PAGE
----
Next day deliveries, holidays and quicker journeys are just some of the things people from the Midlands are willing to give up to help tackle climate change, according to a new report.
New research by Midlands Connect – which is the transport partner of the Midlands Engine – found that 86 per cent of people living in the region are ready to make big changes to their lifestyle to help make the UK a more environmentally-friendly place to live.
The survey of 5,000 residents in Birmingham, Wolverhampton, Coventry, Leicester, Stoke-on-Trent, Nottingham, Derby, Lincoln, Worcester and Hereford found that nearly three quarters (72 per cent) of people believe that climate change is the biggest issue facing humanity today, while 69 per cent of people don’t think we are doing enough to tackle the problem.
When questioned about what changes they would be willing to make to reduce emissions, 54 per cent said they would forgo next day delivery so that online shopping orders can be consolidated and delivered in a more environmentally-friendly way, while almost half (45 per cent) would forgo a holiday and four in ten people (41 per cent) would make more journeys via public transport where possible – even if the journey takes longer or requires multiple modes of transport.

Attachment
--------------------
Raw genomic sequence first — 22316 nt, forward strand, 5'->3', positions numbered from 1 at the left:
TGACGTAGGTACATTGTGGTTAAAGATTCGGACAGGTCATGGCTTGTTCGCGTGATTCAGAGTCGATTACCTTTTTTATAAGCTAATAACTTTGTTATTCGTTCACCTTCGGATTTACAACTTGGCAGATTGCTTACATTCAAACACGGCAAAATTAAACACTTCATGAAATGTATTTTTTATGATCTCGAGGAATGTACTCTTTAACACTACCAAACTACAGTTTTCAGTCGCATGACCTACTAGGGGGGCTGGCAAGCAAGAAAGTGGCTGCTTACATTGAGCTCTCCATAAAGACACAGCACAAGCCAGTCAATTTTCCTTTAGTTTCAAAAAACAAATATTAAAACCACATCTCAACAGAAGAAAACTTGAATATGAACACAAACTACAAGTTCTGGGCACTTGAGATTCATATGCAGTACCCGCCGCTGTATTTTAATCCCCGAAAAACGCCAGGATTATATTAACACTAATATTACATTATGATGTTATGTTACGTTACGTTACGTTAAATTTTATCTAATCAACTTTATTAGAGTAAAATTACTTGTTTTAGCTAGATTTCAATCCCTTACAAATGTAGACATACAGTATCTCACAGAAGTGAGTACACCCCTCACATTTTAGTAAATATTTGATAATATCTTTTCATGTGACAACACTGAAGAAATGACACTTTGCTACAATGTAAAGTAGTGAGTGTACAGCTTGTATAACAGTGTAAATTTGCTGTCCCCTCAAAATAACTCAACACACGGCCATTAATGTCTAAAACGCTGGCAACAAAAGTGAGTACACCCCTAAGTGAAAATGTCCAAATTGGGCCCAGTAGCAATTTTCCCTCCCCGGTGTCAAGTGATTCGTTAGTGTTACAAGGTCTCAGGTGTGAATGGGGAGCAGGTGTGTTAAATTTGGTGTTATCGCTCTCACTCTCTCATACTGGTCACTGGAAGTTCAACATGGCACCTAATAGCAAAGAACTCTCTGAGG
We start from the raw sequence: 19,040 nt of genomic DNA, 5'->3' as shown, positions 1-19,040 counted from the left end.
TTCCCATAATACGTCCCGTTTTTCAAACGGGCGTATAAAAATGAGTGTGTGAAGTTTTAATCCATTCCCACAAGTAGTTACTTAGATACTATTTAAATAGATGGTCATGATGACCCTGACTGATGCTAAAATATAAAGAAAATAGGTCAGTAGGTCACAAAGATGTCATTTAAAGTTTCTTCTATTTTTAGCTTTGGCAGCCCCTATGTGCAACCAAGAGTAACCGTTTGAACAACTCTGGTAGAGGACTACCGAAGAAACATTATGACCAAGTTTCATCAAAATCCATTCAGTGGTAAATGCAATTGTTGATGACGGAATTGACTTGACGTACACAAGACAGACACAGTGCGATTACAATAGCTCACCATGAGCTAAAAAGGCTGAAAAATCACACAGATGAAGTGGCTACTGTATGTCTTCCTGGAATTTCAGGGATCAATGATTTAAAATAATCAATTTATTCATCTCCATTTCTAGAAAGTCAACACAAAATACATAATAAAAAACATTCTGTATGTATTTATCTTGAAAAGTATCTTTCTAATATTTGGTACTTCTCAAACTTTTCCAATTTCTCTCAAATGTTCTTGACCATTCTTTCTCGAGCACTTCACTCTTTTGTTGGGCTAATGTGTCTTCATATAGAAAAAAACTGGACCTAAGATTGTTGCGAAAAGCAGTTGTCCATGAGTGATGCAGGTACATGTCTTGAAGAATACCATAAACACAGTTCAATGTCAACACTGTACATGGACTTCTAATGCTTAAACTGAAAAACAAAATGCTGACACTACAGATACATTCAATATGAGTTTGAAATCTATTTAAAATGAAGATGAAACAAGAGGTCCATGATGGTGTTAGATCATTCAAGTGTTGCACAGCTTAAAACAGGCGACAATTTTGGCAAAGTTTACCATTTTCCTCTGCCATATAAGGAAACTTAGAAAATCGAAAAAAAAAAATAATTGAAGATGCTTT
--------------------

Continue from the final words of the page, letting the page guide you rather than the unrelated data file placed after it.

Elsewhere, 77 per cent of car owners said they would consider buying an electric vehicle next, while nearly four in 10 people think electric vehicles and petrol and diesel cars should cost the same by the end of 2025 – and over a quarter thought they should cost the same by next year.
Nearly eight in 10 people said they would take fewer trips by car to help play their part to tackle climate change.
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Maria Machancoses, chief executive of Midlands Connect said: “As we prepare to host the UN’s annual climate change conference COP26 in Glasgow, it’s essential that we redouble our efforts to decarbonise the transport network. We know the industry has been slower to reduce its emissions than some others, but I am confident we now have the technology, expertise and willing to make change happen.
“This research shows that people want to tackle climate change, and the majority believe it is the most critical issue facing us today. However, while it’s encouraging that most people say they are prepared to make big and tough decisions, impacting on their daily lives, to meet that challenge, we need to bring in the policies and infrastructure needed to turn these good intentions into action.
“Whether it be switching to an electric vehicle, consolidating online shopping deliveries or using public transport more often, the actions of individuals will make a big difference as we strive to meet our net-zero targets.”